Lesson: Appropriately label your servers and devices.
The billing specs kept changing, as did the specs for the show itself. New price points, more plans, change the show interface, add another option here, etc. The plan had been to do a free preview show the day before to work out the kinks. That didn't happen.
The time leading up to show start was pretty tense, lots of updates, even a few last minute changes! Then the show actually started, brief relief. The chat system built in started deleting messages, one of those last minute feature changes had screwed up automatic old-message deletion. We had a fix though, update the JS, and bounce everyone out of the show and back in so the JS updates. Fixed!
Then the CEO pointed out that the quality just kept getting worse. Turns out that while the video player had both a numeric value and a string description for the different quality levels, it assumed they were in ascending order. So once it confirmed it could stream well at a given level, it automatically tried the next, which worked! Poor quality for everyone. Fixed, and another bounce.
Then it was over, time to go home. Back in the next day to finish off the billing code. I decided to approach it like a time card system. Traverse the logs in order, recording punch in time, when someone punches out, look up their punch-in times and set that user's time spent to the difference. Remove punch-in and out from the current record so they're not used again.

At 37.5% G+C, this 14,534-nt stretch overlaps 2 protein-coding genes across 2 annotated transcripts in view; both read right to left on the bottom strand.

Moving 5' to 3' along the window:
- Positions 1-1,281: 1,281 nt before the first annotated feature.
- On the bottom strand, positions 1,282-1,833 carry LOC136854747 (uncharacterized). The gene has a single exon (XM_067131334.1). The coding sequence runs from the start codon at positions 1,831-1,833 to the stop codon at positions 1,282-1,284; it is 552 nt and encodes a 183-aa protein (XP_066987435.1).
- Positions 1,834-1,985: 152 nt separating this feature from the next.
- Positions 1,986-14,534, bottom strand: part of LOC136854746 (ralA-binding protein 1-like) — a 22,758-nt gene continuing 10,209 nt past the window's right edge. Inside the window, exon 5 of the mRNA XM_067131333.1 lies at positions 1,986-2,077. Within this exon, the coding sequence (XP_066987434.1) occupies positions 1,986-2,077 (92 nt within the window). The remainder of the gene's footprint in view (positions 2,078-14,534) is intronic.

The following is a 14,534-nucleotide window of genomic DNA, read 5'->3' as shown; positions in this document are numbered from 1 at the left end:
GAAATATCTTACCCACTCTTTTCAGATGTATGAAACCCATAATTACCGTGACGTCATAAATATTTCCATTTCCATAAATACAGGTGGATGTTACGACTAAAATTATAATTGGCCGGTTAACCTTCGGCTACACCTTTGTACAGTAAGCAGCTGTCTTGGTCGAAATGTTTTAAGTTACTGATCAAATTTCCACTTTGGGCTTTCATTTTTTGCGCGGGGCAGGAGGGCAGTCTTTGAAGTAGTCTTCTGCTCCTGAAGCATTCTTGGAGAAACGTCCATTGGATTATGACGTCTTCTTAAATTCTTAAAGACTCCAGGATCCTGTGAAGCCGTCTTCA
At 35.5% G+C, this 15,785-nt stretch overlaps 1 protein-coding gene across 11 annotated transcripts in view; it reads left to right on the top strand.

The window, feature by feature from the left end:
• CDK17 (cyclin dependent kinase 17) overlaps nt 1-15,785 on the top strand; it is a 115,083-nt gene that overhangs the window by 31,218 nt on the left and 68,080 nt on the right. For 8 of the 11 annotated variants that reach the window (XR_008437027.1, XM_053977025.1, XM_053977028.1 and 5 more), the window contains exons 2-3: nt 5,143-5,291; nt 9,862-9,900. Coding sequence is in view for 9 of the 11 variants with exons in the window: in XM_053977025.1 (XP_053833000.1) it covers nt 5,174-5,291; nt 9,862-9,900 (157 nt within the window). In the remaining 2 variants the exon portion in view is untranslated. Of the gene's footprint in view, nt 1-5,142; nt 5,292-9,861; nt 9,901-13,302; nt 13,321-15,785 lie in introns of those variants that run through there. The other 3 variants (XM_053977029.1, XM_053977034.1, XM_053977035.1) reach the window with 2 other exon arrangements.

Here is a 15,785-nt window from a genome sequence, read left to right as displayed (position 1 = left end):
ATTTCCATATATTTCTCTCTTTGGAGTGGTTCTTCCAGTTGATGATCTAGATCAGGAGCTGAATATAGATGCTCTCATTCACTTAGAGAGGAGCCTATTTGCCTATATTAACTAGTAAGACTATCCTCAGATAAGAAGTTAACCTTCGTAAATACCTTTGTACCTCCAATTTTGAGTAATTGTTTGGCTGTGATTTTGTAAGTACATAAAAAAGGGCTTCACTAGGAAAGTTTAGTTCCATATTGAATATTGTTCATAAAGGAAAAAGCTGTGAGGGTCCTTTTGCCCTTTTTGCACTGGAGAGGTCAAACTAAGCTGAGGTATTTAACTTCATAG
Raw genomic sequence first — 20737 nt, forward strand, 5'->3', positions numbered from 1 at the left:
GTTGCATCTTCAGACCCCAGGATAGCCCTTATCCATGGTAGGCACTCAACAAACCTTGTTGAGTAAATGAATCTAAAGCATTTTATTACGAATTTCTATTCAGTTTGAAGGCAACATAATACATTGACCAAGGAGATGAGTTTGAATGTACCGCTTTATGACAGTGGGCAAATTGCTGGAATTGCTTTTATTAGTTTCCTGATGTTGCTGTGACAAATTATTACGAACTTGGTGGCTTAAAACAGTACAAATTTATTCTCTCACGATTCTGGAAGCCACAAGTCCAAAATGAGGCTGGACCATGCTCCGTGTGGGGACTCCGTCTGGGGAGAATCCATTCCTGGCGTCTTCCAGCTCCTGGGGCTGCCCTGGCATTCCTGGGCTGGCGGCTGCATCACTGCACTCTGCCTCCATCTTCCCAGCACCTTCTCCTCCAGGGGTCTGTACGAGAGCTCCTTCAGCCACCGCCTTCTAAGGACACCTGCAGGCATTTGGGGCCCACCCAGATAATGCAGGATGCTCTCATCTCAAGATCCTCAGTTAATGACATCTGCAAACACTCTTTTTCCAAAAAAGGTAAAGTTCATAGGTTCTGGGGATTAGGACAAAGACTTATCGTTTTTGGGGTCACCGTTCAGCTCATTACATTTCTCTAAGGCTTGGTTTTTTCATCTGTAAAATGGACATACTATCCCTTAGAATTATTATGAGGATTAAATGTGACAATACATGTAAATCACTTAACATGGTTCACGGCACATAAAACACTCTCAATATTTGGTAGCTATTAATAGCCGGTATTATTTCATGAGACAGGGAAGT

Now two facts from above added up to a pretty serious bug.
1) I _set_ the time spent to the difference between the two times. Not added, set.
2) We bounced everyone from the show twice to update their JS, and video player. So everyone had multiple join/parts.
I under-billed customers by tens of thousands of dollars.
Things I learned:
- Don't just argue that you need a trial run, make sure management understands the benefits. Why, not What.
- Duplicate billing code. After that a co-worker and I wrote two separate billing parsers for things, 1 designed to be different, not efficient.